Between 3,000 and 6,000 non-Iraqi security guards are currently working in Iraq, according to Doug Brooks of the International Peace Operations Association in Washington, which monitors the private security industry. He said about one-third are former special operations soldiers, mainly from the United States and Britain. The rest are men and women with some military experience recruited from about a dozen countries, especially El Salvador, Fiji, Nepal, Chile and India.
Brooks said the U.S. and British guards make as much as $700 a day for jobs requiring the highest skills, such as protecting high-profile diplomats and business executives. The others make an average of about $1,200 a month, generally for standing guard at military or civilian sites.
Juan Nerio, showing the visa that allowed him to pass through Miami to Iraq, made $1,240 a month there.
(Kevin Sullivan -- The Washington Post)
Over the past few weeks, lines of applicants have formed every morning outside George's, a karaoke restaurant next to a fancy shopping mall in San Salvador. They were responding to newspaper ads placed by George Nayor, the restaurant owner, who described himself as a U.S. citizen and the local representative of a Washington-based security company.
Nayor's ads do not name the firm. He also declined to identify it or other company officials, saying they did not want publicity. Despite the lack of details, he said, his cell phone has been ringing so frequently with queries that he barely has had time to brush his teeth.
"This is the future of global security," said Nayor, who has accepted applications from 300 Salvadorans and hopes to sign up at least 1,000 by May. He said the first 12 to 24 would go to Iraq this month, and that his company would soon begin recruiting in Guatemala, Nicaragua, Colombia, Chile and other Latin American countries where many people have military experience.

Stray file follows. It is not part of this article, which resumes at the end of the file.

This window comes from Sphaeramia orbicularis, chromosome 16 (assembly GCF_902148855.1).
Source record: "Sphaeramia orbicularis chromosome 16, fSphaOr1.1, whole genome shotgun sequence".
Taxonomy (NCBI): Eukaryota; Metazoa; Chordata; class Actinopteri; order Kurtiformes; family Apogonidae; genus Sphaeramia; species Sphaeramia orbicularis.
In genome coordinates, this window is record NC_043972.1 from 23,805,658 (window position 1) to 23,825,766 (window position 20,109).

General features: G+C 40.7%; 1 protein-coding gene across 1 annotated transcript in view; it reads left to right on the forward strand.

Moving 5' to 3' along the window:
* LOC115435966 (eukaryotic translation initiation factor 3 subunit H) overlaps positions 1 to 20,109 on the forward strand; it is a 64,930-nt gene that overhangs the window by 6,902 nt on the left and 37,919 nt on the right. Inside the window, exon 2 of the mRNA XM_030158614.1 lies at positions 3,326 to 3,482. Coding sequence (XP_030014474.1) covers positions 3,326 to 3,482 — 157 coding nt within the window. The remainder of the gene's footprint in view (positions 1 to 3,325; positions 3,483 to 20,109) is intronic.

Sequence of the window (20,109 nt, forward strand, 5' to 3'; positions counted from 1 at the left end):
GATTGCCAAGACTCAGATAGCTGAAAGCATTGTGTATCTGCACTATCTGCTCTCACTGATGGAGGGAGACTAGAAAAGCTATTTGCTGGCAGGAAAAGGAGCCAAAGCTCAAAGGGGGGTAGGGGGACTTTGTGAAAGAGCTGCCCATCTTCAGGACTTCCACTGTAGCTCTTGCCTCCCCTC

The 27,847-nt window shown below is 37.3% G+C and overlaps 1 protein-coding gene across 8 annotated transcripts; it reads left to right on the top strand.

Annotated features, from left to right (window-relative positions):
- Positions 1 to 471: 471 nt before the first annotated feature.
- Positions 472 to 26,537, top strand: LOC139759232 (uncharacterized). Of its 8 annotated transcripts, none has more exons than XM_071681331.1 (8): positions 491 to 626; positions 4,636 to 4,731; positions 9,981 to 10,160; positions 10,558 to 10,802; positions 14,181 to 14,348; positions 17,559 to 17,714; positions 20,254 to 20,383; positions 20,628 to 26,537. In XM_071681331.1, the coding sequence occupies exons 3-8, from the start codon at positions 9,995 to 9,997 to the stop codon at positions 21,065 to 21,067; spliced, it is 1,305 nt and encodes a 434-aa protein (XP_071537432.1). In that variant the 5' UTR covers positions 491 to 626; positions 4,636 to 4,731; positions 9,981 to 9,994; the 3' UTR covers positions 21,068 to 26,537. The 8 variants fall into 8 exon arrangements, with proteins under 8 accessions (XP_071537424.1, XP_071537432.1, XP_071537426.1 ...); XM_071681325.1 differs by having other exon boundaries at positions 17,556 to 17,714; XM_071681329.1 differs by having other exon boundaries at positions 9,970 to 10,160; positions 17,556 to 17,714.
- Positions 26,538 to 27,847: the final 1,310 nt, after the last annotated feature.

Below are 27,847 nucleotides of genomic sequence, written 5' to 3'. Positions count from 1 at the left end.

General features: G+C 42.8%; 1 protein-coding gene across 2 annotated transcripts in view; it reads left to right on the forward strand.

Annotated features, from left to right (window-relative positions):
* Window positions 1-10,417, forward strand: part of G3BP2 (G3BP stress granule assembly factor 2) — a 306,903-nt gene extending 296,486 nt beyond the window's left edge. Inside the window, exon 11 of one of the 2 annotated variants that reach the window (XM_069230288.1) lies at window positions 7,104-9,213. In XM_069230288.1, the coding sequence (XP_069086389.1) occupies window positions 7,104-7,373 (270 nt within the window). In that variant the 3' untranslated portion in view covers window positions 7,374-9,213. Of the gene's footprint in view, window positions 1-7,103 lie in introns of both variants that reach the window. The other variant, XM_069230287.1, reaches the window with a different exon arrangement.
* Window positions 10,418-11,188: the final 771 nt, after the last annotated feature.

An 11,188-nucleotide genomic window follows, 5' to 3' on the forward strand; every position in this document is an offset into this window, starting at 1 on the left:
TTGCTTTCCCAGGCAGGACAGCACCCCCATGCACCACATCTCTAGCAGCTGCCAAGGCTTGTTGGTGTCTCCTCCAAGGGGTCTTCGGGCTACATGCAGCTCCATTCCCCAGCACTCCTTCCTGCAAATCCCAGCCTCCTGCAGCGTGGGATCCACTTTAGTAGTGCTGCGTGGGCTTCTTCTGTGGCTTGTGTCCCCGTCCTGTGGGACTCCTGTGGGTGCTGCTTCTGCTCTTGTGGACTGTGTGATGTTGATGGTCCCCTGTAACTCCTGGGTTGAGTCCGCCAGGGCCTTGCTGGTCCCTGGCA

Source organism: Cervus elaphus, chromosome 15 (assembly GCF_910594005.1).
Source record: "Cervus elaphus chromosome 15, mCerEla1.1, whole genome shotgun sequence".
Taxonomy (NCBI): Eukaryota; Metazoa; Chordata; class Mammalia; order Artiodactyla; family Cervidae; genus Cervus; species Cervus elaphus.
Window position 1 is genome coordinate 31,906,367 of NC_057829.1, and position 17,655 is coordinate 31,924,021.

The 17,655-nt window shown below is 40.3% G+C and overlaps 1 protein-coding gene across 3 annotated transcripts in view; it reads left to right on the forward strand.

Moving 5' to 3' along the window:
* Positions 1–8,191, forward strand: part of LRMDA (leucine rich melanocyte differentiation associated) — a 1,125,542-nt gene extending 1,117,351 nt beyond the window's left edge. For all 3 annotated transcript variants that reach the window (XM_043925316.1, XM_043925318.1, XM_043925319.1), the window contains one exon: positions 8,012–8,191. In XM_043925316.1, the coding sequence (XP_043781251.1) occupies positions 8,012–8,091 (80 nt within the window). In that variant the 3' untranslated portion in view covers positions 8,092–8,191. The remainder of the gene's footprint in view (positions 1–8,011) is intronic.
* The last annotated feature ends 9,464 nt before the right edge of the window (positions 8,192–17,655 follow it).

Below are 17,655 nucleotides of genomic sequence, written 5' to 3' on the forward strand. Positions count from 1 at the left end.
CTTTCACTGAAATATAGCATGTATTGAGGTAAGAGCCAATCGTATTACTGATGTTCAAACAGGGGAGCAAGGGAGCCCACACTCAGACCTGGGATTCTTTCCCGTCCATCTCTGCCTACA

One recent morning, the first group of applicants to arrive at George's included two members of the Salvadoran army's special forces, who spent seven months in Iraq earlier this year as part of a 380-member military unit in the U.S.-led coalition.
"You could sweat your whole life and never make this much money," said Mario Antonio Sanchez, 32, a special forces sergeant who said he earned $280 a month. Sanchez said that if he was accepted, he would quit the army and sign a six-month contract for at least $2,400 a month. "In our country everybody is just trying to survive. We do this because we need to," he said.
Domingo Hector Navarro Lopez, 39, spent 13 years in the Salvadoran military. He said he was tired of trying to get by on his $158-a-month salary as a security guard. After his wartime experience in his own country, he said, he was not frightened by all the violence in Iraq.
"I thank God for this opportunity to go to Iraq," he said, waiting for his interview with Nayor.
Nerio already speaks nostalgically about Iraq. Gazing at a snapshot of himself with fellow Salvadoran guards on the banks of the Euphrates River, he said he wished he were still there.
Back home in his mud-brick hut on the slopes of the San Salvador volcano, with no running water and a single electrical wire keeping a couple of light bulbs burning, he said he had no idea how he would pay for his hernia operation. He would like to go to the United States to work, but said he fears that his best shot at a better life may have been in Iraq.
"That was my only chance," he said.
Special correspondent Michelle Garcia in New York City contributed to this report.